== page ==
I was telling someone last night how I used to be so orderly about things – my house was cleaned from top to bottom (including the baseboards), my to do list always got checked off at the end of the day, and I could pretty much bank on knowing what I was going to be doing in two months and even went so far as to have a 5-year goal always at hand. Know where all that went – defenestration – that is right – out the window.
I blame my job for some of it – for teaching me to be spontaneous, for being able to throw aside and reassemble priorities at the drop of a hat, and I also blame life. It appeared to me after a long time that no matter how many times I tried to get my ducks in a row, they went quacking like mad in eight thousand directions and most of them never came back, or if they did, the whole lot of them were plucked or crazy. So much for ordering ducks. And life.
When on Monday, I left my house and very soon afterwards found that my 14-hour plane ride was now a rerouted 20-hour plane ride, and upon landing at a late hour that my luggage with all my belongings – notebooks, phone numbers, toiletries, clothes, shoes, books, IPOD were missing – and that I had to drive three hours to get to where I needed to be and was already a half day late, I said to myself, “Self I said, take a deep breath.”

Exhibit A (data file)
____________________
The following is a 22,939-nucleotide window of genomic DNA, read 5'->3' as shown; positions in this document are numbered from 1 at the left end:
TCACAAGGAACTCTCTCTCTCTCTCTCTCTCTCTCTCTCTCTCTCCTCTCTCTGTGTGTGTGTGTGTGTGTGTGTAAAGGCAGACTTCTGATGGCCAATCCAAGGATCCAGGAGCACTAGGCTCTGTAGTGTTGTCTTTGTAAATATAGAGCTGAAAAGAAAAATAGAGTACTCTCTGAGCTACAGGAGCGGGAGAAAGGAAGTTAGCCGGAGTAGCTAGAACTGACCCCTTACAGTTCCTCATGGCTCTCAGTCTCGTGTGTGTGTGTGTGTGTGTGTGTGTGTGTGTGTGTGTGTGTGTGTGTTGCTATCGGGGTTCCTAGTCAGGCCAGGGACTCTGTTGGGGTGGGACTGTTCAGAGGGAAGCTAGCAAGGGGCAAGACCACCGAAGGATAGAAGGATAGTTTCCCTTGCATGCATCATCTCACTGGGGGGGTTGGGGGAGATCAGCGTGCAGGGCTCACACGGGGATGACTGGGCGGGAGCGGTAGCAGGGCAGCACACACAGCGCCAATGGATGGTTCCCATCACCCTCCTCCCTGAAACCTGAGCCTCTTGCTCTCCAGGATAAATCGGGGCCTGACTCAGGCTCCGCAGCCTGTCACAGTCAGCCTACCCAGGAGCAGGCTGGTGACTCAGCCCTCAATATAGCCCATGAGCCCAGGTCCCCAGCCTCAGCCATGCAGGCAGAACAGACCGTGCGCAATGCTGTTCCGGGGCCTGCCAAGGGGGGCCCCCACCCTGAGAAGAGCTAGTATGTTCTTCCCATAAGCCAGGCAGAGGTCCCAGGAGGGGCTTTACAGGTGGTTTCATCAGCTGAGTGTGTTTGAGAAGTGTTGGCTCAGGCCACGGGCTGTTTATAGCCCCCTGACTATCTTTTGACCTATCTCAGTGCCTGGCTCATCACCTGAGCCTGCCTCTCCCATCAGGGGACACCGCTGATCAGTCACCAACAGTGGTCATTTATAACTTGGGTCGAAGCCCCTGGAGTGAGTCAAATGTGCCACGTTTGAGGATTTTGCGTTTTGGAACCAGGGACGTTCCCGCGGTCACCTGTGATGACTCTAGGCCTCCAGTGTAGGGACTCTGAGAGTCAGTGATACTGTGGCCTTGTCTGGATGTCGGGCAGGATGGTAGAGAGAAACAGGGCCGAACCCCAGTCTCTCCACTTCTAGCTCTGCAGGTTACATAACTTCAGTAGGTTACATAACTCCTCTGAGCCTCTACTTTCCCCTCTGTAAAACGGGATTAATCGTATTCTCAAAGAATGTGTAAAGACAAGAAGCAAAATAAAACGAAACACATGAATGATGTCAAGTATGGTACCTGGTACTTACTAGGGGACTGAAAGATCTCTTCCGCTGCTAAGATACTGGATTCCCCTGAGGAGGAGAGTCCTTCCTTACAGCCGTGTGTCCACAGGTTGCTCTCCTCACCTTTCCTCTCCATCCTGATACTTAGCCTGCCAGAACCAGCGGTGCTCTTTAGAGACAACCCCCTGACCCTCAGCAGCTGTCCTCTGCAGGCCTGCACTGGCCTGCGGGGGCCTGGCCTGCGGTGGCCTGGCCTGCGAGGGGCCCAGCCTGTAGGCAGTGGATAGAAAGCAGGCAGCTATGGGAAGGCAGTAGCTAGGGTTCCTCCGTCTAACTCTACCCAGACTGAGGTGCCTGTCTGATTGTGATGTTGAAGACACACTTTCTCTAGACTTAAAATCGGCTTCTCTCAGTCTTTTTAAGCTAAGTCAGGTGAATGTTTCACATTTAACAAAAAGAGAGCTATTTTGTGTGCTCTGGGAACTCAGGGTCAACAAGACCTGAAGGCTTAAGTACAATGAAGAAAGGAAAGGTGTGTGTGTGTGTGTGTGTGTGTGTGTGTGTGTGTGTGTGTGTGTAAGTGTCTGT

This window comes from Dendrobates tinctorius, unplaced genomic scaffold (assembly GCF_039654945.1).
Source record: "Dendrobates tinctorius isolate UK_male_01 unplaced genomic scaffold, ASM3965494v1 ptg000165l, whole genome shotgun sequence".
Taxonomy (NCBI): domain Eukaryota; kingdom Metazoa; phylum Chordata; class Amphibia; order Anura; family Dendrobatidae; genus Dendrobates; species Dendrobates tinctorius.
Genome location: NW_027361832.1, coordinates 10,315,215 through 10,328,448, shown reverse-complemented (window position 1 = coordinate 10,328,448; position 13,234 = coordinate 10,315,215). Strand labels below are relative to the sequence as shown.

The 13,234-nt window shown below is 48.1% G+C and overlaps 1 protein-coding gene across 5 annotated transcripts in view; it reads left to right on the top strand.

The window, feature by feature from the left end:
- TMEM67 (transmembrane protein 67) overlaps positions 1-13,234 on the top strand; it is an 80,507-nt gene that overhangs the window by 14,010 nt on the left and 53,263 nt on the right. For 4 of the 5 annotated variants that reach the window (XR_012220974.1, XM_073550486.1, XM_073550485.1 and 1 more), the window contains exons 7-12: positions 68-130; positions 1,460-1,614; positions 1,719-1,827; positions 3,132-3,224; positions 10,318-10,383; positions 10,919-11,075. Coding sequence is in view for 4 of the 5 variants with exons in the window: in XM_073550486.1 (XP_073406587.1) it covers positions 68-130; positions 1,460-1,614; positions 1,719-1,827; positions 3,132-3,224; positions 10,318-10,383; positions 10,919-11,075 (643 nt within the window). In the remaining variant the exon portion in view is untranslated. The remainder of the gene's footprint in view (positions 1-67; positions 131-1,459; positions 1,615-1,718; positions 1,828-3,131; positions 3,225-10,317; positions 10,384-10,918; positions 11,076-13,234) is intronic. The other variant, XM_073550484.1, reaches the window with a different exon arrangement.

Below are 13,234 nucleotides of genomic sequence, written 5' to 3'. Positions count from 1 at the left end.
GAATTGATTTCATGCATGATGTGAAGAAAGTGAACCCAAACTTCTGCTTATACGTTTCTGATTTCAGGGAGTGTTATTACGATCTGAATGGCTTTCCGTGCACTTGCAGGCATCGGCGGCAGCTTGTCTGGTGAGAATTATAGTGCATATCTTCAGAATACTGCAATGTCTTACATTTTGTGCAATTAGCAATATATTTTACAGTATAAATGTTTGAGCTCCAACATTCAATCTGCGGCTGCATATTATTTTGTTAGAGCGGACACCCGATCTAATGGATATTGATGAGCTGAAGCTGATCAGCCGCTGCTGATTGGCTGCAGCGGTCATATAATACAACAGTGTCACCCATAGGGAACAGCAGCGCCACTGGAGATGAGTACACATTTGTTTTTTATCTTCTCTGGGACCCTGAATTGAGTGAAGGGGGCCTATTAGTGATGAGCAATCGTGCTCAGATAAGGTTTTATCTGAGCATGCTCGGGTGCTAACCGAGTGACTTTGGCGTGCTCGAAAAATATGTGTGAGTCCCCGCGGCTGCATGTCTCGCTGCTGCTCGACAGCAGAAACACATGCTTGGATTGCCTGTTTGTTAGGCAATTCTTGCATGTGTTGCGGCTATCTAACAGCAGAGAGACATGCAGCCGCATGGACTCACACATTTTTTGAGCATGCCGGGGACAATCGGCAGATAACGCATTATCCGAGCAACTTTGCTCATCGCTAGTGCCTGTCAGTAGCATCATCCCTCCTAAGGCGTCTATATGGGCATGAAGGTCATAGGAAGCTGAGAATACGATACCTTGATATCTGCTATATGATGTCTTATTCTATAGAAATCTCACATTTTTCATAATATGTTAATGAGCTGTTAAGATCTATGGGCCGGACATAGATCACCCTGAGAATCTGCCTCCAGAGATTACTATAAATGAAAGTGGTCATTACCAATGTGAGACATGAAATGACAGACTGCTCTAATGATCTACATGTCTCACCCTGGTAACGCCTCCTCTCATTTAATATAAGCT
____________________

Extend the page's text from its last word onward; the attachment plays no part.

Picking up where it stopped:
Driving through the cornfields of Hungary, I realized that I am capable of handling a lot of things but most of all I am flexible, and have learned to respect the journey, because no matter what you plan, no matter how many times you cross the t’s and dot the i’s, life has a way of tossing you around like jet turbulence and leaving you just a little off center so that you are always learning anew how to be in the moment, enjoying yourself, despite the fact that you are not anywhere where you thought you were headed.